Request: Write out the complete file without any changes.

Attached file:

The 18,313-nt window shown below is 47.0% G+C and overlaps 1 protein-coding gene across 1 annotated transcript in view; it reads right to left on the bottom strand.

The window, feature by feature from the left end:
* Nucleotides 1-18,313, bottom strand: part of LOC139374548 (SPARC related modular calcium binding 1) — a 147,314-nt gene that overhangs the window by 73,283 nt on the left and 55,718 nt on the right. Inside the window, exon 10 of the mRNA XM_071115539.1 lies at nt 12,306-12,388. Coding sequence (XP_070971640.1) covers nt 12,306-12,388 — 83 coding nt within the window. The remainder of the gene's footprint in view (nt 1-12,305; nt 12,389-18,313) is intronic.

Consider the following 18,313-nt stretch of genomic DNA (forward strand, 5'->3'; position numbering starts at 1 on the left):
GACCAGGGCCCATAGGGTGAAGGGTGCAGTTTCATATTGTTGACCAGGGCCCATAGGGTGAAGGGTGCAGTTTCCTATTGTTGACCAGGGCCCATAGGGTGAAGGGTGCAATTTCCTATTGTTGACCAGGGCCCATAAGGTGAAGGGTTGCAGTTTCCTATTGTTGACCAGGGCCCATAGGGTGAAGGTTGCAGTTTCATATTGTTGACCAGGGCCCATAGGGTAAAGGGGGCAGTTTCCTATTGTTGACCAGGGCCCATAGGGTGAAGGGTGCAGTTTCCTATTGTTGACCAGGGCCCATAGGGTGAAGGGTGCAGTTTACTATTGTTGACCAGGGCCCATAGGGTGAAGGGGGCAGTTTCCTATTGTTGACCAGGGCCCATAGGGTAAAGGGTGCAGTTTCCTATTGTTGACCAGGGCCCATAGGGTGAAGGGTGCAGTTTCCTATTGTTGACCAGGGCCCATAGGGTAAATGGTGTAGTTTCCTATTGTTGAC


The 18,313-nt window shown below is 47.0% G+C and overlaps 1 protein-coding gene across 1 annotated transcript in view; it reads right to left on the bottom strand.

The window, feature by feature from the left end:
* Nucleotides 1-18,313, bottom strand: part of LOC139374548 (SPARC related modular calcium binding 1) — a 147,314-nt gene that overhangs the window by 73,283 nt on the left and 55,718 nt on the right. Inside the window, exon 10 of the mRNA XM_071115539.1 lies at nt 12,306-12,388. Coding sequence (XP_070971640.1) covers nt 12,306-12,388 — 83 coding nt within the window. The remainder of the gene's footprint in view (nt 1-12,305; nt 12,389-18,313) is intronic.

Consider the following 18,313-nt stretch of genomic DNA (forward strand, 5'->3'; position numbering starts at 1 on the left):
GACCAGGGCCCATAGGGTGAAGGGTGCAGTTTCATATTGTTGACCAGGGCCCATAGGGTGAAGGGTGCAGTTTCCTATTGTTGACCAGGGCCCATAGGGTGAAGGGTGCAATTTCCTATTGTTGACCAGGGCCCATAAGGTGAAGGGTTGCAGTTTCCTATTGTTGACCAGGGCCCATAGGGTGAAGGTTGCAGTTTCATATTGTTGACCAGGGCCCATAGGGTAAAGGGGGCAGTTTCCTATTGTTGACCAGGGCCCATAGGGTGAAGGGTGCAGTTTCCTATTGTTGACCAGGGCCCATAGGGTGAAGGGTGCAGTTTACTATTGTTGACCAGGGCCCATAGGGTGAAGGGGGCAGTTTCCTATTGTTGACCAGGGCCCATAGGGTAAAGGGTGCAGTTTCCTATTGTTGACCAGGGCCCATAGGGTGAAGGGTGCAGTTTCCTATTGTTGACCAGGGCCCATAGGGTAAATGGTGTAGTTTCCTATTGTTGAC